You might have spotted an increased number of grasshoppers around the Texas panhandle.
According to one local agronomist this is due to the increased rainfall and the climate's impact on crop growth.
"This is one of the biggest large scale grasshopper events we have seen since the 80s," Jourdan Bell, Ph.D., assistant professor and agronomist at Texas A&M AgriLife Research and Extension Center at Amarillo said. "There have been over the past few years several periods when we have had locally heavy grasshopper populations but across the panhandle this is one of the biggest grasshopper events in sometime."
Dr. Bell tells us the grasshoppers are not only a problem for local farmers due to eating crops, but they will also make their way to the city.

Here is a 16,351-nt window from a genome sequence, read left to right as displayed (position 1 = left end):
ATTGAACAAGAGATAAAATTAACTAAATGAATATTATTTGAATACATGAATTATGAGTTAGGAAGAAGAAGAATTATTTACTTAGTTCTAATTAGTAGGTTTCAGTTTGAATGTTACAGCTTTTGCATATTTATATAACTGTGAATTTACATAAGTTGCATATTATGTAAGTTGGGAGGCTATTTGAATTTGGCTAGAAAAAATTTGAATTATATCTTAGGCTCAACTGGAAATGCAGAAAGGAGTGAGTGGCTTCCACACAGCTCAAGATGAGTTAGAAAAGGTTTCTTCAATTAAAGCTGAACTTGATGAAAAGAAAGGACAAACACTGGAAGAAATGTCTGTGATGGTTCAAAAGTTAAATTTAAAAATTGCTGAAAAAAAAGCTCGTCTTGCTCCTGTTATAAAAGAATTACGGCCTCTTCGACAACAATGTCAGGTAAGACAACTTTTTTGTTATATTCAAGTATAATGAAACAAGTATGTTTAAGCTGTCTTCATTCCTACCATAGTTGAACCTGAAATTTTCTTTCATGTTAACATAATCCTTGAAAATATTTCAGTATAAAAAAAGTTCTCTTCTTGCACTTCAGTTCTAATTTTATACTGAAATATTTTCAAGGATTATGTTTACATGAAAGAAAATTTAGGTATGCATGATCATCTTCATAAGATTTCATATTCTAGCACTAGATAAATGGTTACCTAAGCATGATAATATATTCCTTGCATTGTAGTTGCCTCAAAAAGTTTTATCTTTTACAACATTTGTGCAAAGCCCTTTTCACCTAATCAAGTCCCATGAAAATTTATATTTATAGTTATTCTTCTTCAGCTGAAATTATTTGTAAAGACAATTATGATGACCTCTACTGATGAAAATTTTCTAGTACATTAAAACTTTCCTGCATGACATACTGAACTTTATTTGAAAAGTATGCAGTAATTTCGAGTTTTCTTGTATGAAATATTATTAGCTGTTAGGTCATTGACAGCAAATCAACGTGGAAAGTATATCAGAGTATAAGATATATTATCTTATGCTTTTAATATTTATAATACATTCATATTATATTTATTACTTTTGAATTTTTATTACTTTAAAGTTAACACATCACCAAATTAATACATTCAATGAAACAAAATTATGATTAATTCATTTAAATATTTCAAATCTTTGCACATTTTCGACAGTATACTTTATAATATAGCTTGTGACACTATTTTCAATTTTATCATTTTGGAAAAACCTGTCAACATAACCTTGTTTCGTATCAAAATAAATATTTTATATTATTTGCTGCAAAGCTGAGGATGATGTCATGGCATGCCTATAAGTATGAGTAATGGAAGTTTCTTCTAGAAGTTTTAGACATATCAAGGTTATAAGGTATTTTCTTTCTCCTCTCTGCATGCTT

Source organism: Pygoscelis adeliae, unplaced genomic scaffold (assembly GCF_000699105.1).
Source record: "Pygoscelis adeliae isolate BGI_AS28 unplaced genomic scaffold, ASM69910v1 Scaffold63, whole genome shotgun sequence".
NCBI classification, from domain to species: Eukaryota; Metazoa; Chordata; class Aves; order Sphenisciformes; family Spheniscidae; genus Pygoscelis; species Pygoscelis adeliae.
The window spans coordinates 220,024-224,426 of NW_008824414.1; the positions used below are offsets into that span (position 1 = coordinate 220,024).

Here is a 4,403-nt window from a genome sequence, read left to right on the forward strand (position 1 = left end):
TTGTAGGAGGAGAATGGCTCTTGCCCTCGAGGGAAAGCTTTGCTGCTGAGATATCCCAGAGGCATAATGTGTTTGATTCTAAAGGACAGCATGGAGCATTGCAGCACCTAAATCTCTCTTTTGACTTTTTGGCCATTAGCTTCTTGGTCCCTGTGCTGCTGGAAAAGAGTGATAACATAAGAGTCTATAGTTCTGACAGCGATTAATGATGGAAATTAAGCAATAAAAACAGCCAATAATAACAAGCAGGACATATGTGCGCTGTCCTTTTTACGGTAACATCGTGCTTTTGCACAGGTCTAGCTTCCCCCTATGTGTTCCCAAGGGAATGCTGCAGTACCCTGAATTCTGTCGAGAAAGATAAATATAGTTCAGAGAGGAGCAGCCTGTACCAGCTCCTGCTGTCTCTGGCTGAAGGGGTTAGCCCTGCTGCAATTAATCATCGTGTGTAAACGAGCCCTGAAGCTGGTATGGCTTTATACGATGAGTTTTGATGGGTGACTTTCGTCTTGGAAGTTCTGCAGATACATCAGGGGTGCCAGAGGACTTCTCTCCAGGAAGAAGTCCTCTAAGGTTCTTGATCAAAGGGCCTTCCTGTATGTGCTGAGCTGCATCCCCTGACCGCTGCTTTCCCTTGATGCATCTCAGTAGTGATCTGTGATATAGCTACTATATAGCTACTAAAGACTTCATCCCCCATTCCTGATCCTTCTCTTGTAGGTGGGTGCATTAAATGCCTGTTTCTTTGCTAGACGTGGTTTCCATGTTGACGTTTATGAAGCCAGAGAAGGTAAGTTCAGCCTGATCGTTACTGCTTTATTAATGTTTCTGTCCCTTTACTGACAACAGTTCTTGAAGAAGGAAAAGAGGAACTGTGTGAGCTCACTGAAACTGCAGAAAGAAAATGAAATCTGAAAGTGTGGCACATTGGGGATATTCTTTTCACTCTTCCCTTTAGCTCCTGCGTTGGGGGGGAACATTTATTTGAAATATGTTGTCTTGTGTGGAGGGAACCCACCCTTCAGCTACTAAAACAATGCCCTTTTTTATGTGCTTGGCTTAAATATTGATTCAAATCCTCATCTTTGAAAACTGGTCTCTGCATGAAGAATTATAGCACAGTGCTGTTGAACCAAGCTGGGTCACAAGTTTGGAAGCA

"They're also a problem for our residential gardeners as well as in urban areas and so there are traps and insecticide options for those regions as well," she said.
Dr. Bell says insecticides are the best option for large scale operations, but farmers are careful before spraying.
"Farmer's just aren't out spraying insecticides and spraying unless they ultimately have to," she said. "We are seeing grasshopper pressure this year that has reached an economic threshold in many areas."